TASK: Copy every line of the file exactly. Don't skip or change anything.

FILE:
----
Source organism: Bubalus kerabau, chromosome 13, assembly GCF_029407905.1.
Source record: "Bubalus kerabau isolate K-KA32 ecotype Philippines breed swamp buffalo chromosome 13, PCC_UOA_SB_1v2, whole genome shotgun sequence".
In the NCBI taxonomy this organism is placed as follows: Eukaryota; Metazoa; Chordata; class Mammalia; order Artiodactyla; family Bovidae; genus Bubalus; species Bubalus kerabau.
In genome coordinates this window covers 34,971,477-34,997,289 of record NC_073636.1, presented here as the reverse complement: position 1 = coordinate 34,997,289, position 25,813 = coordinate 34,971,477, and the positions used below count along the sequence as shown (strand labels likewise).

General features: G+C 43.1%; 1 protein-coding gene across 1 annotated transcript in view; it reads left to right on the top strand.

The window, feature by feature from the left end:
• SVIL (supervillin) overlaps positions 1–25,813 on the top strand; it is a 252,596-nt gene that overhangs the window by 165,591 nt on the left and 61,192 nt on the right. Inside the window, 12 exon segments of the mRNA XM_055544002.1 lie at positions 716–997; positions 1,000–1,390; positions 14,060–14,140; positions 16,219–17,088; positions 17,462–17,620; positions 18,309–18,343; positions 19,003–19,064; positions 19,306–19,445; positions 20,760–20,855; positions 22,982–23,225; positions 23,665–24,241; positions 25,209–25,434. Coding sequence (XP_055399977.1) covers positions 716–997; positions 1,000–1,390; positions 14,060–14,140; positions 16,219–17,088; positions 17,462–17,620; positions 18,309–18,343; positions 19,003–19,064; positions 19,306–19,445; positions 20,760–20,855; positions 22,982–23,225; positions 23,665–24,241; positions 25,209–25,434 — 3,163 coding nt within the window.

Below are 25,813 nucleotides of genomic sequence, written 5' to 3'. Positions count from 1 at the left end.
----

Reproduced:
Source organism: Bubalus kerabau, chromosome 13, assembly GCF_029407905.1.
Source record: "Bubalus kerabau isolate K-KA32 ecotype Philippines breed swamp buffalo chromosome 13, PCC_UOA_SB_1v2, whole genome shotgun sequence".
In the NCBI taxonomy this organism is placed as follows: Eukaryota; Metazoa; Chordata; class Mammalia; order Artiodactyla; family Bovidae; genus Bubalus; species Bubalus kerabau.
In genome coordinates this window covers 34,971,477-34,997,289 of record NC_073636.1, presented here as the reverse complement: position 1 = coordinate 34,997,289, position 25,813 = coordinate 34,971,477, and the positions used below count along the sequence as shown (strand labels likewise).

General features: G+C 43.1%; 1 protein-coding gene across 1 annotated transcript in view; it reads left to right on the top strand.

The window, feature by feature from the left end:
• SVIL (supervillin) overlaps positions 1–25,813 on the top strand; it is a 252,596-nt gene that overhangs the window by 165,591 nt on the left and 61,192 nt on the right. Inside the window, 12 exon segments of the mRNA XM_055544002.1 lie at positions 716–997; positions 1,000–1,390; positions 14,060–14,140; positions 16,219–17,088; positions 17,462–17,620; positions 18,309–18,343; positions 19,003–19,064; positions 19,306–19,445; positions 20,760–20,855; positions 22,982–23,225; positions 23,665–24,241; positions 25,209–25,434. Coding sequence (XP_055399977.1) covers positions 716–997; positions 1,000–1,390; positions 14,060–14,140; positions 16,219–17,088; positions 17,462–17,620; positions 18,309–18,343; positions 19,003–19,064; positions 19,306–19,445; positions 20,760–20,855; positions 22,982–23,225; positions 23,665–24,241; positions 25,209–25,434 — 3,163 coding nt within the window.

Below are 25,813 nucleotides of genomic sequence, written 5' to 3'. Positions count from 1 at the left end.